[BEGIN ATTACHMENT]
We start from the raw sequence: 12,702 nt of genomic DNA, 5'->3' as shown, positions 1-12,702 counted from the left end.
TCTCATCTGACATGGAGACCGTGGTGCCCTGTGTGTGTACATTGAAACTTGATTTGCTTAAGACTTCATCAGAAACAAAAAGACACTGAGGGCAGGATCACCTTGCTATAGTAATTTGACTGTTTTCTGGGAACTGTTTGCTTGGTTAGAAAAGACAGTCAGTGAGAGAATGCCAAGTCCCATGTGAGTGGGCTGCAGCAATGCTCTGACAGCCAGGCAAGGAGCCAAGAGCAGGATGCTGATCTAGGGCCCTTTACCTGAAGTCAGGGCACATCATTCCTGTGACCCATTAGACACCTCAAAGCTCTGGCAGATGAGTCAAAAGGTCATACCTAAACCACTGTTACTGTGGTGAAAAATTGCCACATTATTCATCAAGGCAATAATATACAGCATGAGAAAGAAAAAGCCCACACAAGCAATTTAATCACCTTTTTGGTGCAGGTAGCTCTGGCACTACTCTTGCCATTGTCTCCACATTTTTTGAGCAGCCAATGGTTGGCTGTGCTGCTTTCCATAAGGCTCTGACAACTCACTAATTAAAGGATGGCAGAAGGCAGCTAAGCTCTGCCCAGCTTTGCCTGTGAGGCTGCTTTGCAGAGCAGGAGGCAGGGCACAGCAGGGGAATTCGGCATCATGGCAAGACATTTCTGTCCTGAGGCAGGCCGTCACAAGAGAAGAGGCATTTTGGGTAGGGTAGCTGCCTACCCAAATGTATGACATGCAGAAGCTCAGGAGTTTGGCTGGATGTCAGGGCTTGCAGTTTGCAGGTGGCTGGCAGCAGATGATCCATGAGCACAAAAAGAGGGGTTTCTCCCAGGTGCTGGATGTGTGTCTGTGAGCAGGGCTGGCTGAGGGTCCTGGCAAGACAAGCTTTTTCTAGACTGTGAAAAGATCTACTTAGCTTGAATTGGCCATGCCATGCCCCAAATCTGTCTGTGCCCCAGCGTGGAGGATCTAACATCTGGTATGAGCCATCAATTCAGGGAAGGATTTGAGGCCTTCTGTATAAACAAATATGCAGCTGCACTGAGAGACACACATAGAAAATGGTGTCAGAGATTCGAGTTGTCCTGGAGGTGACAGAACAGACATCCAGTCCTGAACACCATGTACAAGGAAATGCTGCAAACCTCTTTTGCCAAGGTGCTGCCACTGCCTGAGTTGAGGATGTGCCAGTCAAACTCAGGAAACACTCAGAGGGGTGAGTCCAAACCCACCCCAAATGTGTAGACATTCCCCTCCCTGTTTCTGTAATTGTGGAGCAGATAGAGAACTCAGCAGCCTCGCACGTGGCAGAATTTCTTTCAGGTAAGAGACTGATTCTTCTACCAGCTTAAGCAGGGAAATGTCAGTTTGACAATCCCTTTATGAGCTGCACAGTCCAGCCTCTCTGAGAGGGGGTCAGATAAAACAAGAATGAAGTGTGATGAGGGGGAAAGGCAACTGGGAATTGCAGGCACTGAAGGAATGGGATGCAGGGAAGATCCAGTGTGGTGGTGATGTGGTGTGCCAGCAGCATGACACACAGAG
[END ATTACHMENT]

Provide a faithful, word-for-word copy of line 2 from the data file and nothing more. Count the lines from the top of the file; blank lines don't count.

TCTCATCTGACATGGAGACCGTGGTGCCCTGTGTGTGTACATTGAAACTTGATTTGCTTAAGACTTCATCAGAAACAAAAAGACACTGAGGGCAGGATCACCTTGCTATAGTAATTTGACTGTTTTCTGGGAACTGTTTGCTTGGTTAGAAAAGACAGTCAGTGAGAGAATGCCAAGTCCCATGTGAGTGGGCTGCAGCAATGCTCTGACAGCCAGGCAAGGAGCCAAGAGCAGGATGCTGATCTAGGGCCCTTTACCTGAAGTCAGGGCACATCATTCCTGTGACCCATTAGACACCTCAAAGCTCTGGCAGATGAGTCAAAAGGTCATACCTAAACCACTGTTACTGTGGTGAAAAATTGCCACATTATTCATCAAGGCAATAATATACAGCATGAGAAAGAAAAAGCCCACACAAGCAATTTAATCACCTTTTTGGTGCAGGTAGCTCTGGCACTACTCTTGCCATTGTCTCCACATTTTTTGAGCAGCCAATGGTTGGCTGTGCTGCTTTCCATAAGGCTCTGACAACTCACTAATTAAAGGATGGCAGAAGGCAGCTAAGCTCTGCCCAGCTTTGCCTGTGAGGCTGCTTTGCAGAGCAGGAGGCAGGGCACAGCAGGGGAATTCGGCATCATGGCAAGACATTTCTGTCCTGAGGCAGGCCGTCACAAGAGAAGAGGCATTTTGGGTAGGGTAGCTGCCTACCCAAATGTATGACATGCAGAAGCTCAGGAGTTTGGCTGGATGTCAGGGCTTGCAGTTTGCAGGTGGCTGGCAGCAGATGATCCATGAGCACAAAAAGAGGGGTTTCTCCCAGGTGCTGGATGTGTGTCTGTGAGCAGGGCTGGCTGAGGGTCCTGGCAAGACAAGCTTTTTCTAGACTGTGAAAAGATCTACTTAGCTTGAATTGGCCATGCCATGCCCCAAATCTGTCTGTGCCCCAGCGTGGAGGATCTAACATCTGGTATGAGCCATCAATTCAGGGAAGGATTTGAGGCCTTCTGTATAAACAAATATGCAGCTGCACTGAGAGACACACATAGAAAATGGTGTCAGAGATTCGAGTTGTCCTGGAGGTGACAGAACAGACATCCAGTCCTGAACACCATGTACAAGGAAATGCTGCAAACCTCTTTTGCCAAGGTGCTGCCACTGCCTGAGTTGAGGATGTGCCAGTCAAACTCAGGAAACACTCAGAGGGGTGAGTCCAAACCCACCCCAAATGTGTAGACATTCCCCTCCCTGTTTCTGTAATTGTGGAGCAGATAGAGAACTCAGCAGCCTCGCACGTGGCAGAATTTCTTTCAGGTAAGAGACTGATTCTTCTACCAGCTTAAGCAGGGAAATGTCAGTTTGACAATCCCTTTATGAGCTGCACAGTCCAGCCTCTCTGAGAGGGGGTCAGATAAAACAAGAATGAAGTGTGATGAGGGGGAAAGGCAACTGGGAATTGCAGGCACTGAAGGAATGGGATGCAGGGAAGATCCAGTGTGGTGGTGATGTGGTGTGCCAGCAGCATGACACACAGAG